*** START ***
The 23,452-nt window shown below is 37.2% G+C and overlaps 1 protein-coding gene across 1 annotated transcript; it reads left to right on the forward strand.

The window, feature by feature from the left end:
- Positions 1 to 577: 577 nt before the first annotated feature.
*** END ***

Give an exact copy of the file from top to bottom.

The 23,452-nt window shown below is 37.2% G+C and overlaps 1 protein-coding gene across 1 annotated transcript; it reads left to right on the forward strand.

The window, feature by feature from the left end:
- Positions 1 to 577: 577 nt before the first annotated feature.